Misused Words: Adverse vs Averse

These words are very similar but there are some slight differences.

Adverse means something that is dangerous, unfavorable, or contrary. It is used with things not people. It is often used in describing the weather.

For example: There may be adverse weather conditions during our vacation.

For example: Certain pharmaceutical drugs can have adverse effects on the body.

Averse means having a strong repugnance or dislike for something.

For example: Much to my husband’s dismay, I am completely averse to taking a cruise.

For example: She is not averse to completely revamping her story’s plot.

These two words are a little tricky. Just keep in mind that adverse is used in regards to things, not people. Adverse is never used in relations to people. Averse is most often followed by the word “to.” Also, you know averse is used correctly if you can substitute the work with “opposed” or “dislike.”

In both examples above, you can easily change averse to opposed. “Much to my husband’s dismay, I am completely opposed to taking a cruise.” “She is not opposed to completely revamping her story’s plot.”

Next Steps

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Thinking of Writing Your Memoir?

Jane Friedman has a guest post up that shows you how to write your memoir using lists! I *love* list and this looks completely doable. In fact, I can see using this technique for writing other types of books such as nonfiction and novels. Just switch the memories for scenes and/or topics, etc.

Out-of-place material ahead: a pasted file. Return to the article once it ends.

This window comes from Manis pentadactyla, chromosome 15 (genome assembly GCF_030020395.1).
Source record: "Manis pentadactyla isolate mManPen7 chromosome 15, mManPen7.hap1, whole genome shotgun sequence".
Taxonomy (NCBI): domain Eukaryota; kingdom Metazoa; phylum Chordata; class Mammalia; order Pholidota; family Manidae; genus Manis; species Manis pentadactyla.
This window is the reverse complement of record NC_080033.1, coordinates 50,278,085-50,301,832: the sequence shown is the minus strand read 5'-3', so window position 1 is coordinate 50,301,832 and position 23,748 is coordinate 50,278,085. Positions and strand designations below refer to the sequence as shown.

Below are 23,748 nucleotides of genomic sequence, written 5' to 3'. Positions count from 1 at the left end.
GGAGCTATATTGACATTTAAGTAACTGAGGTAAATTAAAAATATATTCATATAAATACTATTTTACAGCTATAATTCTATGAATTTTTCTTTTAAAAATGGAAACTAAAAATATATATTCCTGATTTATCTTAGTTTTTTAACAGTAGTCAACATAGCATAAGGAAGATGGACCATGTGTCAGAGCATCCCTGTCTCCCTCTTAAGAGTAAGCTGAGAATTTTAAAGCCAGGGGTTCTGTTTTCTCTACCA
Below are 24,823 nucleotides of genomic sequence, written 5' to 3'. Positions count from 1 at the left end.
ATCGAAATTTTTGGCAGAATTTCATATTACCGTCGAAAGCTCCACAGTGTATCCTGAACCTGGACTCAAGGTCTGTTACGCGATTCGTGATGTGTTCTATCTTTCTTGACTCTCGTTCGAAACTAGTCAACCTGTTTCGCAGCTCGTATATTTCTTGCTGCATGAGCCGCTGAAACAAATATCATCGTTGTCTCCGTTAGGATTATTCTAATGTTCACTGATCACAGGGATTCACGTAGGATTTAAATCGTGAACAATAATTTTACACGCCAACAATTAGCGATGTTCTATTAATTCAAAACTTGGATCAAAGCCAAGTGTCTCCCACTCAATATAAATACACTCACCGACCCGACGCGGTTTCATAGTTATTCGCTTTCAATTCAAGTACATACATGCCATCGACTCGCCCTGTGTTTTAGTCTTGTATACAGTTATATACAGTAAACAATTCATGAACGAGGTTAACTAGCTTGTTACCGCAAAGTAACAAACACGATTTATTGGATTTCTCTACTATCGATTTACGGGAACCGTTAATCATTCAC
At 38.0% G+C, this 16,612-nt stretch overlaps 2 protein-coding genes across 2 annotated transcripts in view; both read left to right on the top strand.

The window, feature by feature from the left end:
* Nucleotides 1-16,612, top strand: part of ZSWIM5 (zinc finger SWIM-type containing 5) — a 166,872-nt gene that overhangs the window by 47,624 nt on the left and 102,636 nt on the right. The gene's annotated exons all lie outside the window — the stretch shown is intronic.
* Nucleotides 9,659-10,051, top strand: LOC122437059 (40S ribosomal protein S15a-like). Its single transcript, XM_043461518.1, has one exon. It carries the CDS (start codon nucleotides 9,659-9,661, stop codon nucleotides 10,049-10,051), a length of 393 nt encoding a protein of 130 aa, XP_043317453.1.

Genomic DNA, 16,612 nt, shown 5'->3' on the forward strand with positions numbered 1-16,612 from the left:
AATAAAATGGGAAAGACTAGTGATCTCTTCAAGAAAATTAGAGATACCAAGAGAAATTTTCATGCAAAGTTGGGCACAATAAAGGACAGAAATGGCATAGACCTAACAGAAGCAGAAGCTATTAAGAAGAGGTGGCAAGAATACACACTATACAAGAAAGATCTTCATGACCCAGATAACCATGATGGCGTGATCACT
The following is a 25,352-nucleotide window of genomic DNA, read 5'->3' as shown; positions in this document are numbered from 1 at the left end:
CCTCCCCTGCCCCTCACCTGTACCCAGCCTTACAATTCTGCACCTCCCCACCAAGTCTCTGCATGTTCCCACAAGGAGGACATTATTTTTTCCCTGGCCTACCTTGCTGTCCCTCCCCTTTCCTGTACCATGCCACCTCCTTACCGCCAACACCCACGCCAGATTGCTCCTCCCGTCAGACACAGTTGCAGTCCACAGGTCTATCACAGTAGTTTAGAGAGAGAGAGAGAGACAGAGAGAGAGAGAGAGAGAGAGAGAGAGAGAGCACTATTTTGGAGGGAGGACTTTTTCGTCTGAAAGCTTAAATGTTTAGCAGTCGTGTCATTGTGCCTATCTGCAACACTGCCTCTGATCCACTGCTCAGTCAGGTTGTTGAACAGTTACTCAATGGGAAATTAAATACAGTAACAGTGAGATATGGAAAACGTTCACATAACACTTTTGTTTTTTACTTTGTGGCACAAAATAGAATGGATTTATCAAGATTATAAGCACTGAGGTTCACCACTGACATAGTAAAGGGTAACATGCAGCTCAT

Here is a snippet:

“So you’ve got this life, and it’s an interesting one. It’s taught you a few things, and you’d like to share them with the rest of us. You know it, we know it: you need to write a memoir. Except…the mere thought floods you with anxiety. You’ve got decades of memories; where would you even start? Lists to the rescue! This step-by-step process will guide you through organizing and writing your memoir with a series of fun, easy list. 1. Get Your Mind Right… Continue Reading

 

Misused Words: Aloud vs Allowed

In context, you know what these words are but in writing they are often misspelled, so here is a little refresher:

Misused Words Aloud vs Allowed

Aloud means to use the voice or making noise or sound with the voice.

For example: Nathan voiced his opinion aloud.

For example: Ruth likes to read  aloud to the children.

Allowed is the past tense of allow (a verb) which means to permit or give permission to.

For example: The author allowed her fans to get a sneak peek of her upcoming book.

For example: The plugins allowed for greater usability of the website.

That’s it.  🙂

Next Steps

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For information about my proofreading and coaching services visit the work with me page.